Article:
“Without its tough spearmen, Hellenic culture would have had nothing to give the world. It would not have lasted long enough. When Greek culture became so sophisticated that its common men would no longer fight to the death, as at Thermopylae, but became devious and clever, a horde of Roman farm boys overran them.”
— T. R. Fehrenbach, This Kind of War
 
Posts: 39107 | Location: 10,150 Feet Above Sea Level in Colorado | Registered: April 04, 2002Reply With QuoteReport This Post
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Yeah, it's one if the reasons I despise Leupold, but let's keep that between us. I would try a 67mm filter. Those are common.
 
Posts: 2832 | Location: Texas | Registered: June 20, 2012Reply With QuoteReport This Post
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Update for the OP.
I just found out that the riflescope company that was rumored to be on the verge of bringing out a riflescope with fluorite glass, has just released a riflescope with "super-ED" glass, not fluorite.

The March High Master series features such glass and should be shipping soon.

Super-ED glass is essentially better Extra-low Dispersion glass, which should virtually eliminate chromatic aberration and in my opinion, further attenuate the shimmering effect known as mirage, in the riflescope.

This really is the golden age of optics.

Stay tuned.
 
Posts: 2832 | Location: Texas | Registered: June 20, 2012Reply With QuoteReport This Post
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After reflecting on what sigfreund had said earlier, and finally remembering that I had bought a filter for my Kowa TSN-82SV spotting scope with the 82mm objective lens, I checked the filter size. It is an 86mm filter, so only 4mm wider than the objective lens.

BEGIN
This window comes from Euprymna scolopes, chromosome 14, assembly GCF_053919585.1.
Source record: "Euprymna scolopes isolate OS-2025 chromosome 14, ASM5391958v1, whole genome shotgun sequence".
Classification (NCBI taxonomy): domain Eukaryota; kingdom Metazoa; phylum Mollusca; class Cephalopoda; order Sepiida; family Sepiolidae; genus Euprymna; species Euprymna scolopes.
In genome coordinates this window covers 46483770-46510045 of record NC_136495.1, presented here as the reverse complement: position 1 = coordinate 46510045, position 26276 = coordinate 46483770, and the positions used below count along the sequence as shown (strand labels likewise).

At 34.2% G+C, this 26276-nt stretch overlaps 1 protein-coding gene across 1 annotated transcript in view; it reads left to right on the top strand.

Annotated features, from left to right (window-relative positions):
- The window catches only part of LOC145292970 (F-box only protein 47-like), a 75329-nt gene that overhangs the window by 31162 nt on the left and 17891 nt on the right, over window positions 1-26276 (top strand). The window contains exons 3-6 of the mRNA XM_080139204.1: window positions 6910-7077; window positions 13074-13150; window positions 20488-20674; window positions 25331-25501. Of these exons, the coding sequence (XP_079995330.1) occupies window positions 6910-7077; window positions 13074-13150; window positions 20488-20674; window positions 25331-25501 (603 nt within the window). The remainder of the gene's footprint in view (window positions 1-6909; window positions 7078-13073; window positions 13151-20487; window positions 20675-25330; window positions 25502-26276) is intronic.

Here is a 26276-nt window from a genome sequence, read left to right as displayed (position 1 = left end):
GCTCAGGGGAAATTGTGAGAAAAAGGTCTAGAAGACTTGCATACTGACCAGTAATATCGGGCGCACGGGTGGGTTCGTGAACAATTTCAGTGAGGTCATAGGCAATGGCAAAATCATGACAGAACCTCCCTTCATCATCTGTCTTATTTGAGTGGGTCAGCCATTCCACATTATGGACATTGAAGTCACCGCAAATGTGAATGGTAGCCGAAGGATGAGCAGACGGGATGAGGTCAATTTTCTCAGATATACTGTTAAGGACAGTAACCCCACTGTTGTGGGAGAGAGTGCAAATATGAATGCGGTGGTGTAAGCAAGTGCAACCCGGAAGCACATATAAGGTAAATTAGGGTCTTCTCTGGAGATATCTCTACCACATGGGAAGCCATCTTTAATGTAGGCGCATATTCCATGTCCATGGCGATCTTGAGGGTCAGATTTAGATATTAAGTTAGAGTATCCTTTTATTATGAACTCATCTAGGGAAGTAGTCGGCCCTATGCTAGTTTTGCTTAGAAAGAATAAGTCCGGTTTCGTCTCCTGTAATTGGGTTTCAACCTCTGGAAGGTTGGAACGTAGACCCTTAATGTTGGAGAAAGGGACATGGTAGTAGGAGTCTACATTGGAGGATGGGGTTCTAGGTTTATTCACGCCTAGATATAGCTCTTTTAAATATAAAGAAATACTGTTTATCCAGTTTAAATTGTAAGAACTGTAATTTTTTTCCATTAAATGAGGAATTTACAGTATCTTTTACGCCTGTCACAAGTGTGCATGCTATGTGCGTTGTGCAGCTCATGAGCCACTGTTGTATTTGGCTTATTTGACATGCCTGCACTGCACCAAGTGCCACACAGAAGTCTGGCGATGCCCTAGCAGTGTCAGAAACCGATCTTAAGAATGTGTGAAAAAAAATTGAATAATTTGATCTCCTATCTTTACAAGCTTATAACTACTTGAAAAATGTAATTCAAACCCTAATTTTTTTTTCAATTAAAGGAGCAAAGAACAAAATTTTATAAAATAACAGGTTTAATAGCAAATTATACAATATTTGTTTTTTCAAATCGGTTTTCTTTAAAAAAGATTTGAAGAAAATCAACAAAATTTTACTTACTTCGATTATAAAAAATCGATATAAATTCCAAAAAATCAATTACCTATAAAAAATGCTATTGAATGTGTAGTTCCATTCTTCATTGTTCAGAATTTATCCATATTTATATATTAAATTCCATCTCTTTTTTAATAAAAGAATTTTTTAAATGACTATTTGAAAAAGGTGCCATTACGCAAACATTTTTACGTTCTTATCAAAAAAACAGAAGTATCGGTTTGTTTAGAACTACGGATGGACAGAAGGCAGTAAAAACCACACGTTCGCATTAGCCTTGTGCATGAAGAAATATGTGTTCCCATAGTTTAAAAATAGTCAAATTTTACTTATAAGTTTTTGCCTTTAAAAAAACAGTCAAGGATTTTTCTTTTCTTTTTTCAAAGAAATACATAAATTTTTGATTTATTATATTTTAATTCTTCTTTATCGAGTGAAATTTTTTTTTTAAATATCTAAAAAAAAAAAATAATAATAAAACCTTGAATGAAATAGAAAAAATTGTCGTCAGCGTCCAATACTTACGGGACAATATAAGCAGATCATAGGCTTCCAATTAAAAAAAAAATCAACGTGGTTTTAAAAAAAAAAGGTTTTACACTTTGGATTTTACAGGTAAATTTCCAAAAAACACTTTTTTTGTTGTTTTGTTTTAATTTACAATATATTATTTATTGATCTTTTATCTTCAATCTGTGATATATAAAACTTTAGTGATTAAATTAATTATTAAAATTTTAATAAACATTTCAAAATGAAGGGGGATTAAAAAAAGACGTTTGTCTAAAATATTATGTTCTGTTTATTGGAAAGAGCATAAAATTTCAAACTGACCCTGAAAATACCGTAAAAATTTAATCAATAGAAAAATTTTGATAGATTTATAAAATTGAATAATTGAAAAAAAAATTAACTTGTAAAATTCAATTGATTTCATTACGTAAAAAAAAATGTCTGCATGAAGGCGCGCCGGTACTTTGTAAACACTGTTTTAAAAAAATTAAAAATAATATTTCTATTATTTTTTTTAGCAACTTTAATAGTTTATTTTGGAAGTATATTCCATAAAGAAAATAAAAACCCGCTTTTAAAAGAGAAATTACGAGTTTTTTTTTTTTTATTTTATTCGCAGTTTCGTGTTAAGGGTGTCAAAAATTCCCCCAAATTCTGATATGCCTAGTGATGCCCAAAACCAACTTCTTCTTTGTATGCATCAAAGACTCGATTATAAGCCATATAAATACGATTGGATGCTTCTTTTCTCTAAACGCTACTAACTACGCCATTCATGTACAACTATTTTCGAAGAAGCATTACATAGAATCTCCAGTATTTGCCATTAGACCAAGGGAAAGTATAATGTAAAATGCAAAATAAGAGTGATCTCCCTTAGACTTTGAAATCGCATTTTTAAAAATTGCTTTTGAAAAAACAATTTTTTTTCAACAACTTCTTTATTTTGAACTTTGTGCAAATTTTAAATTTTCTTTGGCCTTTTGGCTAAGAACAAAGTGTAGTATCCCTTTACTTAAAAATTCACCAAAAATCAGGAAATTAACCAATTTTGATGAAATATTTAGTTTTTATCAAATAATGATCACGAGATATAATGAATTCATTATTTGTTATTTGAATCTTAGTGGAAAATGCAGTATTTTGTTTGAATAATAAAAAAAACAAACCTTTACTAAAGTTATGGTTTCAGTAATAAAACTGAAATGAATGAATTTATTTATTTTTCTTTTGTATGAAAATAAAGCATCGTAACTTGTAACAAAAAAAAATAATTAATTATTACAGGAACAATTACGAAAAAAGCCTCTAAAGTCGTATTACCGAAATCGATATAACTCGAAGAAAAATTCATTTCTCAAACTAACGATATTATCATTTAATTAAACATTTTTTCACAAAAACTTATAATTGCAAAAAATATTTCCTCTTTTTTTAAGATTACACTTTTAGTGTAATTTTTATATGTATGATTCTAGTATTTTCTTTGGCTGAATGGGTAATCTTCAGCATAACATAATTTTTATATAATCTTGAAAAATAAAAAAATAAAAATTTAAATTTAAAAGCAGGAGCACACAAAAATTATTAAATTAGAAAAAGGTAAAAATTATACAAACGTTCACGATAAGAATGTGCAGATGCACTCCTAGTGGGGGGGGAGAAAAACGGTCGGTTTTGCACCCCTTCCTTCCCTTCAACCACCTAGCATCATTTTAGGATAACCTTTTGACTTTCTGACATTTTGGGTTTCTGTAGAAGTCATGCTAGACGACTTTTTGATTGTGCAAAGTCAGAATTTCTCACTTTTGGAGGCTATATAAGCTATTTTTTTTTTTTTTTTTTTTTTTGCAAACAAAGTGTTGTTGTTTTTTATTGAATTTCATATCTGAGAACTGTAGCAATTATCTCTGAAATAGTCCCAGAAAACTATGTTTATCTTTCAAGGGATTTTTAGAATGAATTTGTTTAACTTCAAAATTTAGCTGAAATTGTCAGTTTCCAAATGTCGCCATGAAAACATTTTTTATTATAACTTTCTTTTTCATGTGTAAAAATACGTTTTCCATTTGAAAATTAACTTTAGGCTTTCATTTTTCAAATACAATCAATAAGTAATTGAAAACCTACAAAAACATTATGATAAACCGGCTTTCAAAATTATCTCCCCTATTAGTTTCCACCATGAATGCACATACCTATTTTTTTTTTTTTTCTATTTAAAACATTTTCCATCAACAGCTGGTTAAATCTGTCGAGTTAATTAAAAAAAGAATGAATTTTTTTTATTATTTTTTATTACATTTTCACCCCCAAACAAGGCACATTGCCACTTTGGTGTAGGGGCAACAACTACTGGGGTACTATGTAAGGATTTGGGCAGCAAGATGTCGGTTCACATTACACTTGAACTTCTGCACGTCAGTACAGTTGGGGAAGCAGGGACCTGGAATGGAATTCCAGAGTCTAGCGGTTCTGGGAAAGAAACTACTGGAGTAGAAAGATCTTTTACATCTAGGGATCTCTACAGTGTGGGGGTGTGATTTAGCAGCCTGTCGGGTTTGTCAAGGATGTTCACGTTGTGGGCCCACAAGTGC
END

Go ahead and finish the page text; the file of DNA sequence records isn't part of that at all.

This now leads me to believe that while I have not yet seen a riflescope that did not accept a filter 6mm wider than the objective lens, this "rule" does not seem to apply to spotting scopes. So, caveat emptor.

I pulled out my trusty (non-rusty) caliper and measured the inside diameter of the threads on the Kowa and came up with something between 85 and 86mm. Rounding that up to 86 was the proper filter size. Checking quickly on a couple different riflescopes, I do come up with between 5 and 6mm over the stated objective size.

If the filter size you think you need is not easily found at Amazon or BHPhotovideo, you probably did not measure correctly, look at what's available near that size.
 
Posts: 2832 | Location: Texas | Registered: June 20, 2012Reply With QuoteReport This Post
Freethinker
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Thanks for all that, NikonUser. I tried screwing a 67mm filter into the Leupold spotting scope and although it seemed like it was the right size, the rubberized ring that’s part of the “armor” on the scope kept it from going in properly (I believe). I gave up, but need to pursue it again, possibly by pushing the ring away.

Now I’m also trying to figure out how to attach a polarizing filter to my Mark 6 3-18×44mm scopesight. I have a Tenebraex adapter ring that actually fits the thread of the sight, but its size isn’t indicated. I’m thinking of taking it to a good photo shop to see if they’ll help me determine what it is. Alternately because it might be easier to use in the field, I’d like to find a nonthreaded slip type clamp-on filter holder that would fit the sunshade that’s normally attached to the sight. The external diameter of the shade is ~50mm, though, and none of the clamp-on holders I’ve found would fit. In addition the clamp-ons I found are designed for very large filters.

In addition, I discovered that these days it’s difficult to find a “linear” polarizing filter; most are circular. Back (way back!) when I was very involved in photography, the circular filters were the rarity and I don’t have any of that type. My question is do circular polarizing filters act the same way in eliminating reflections from things like glass and water surfaces?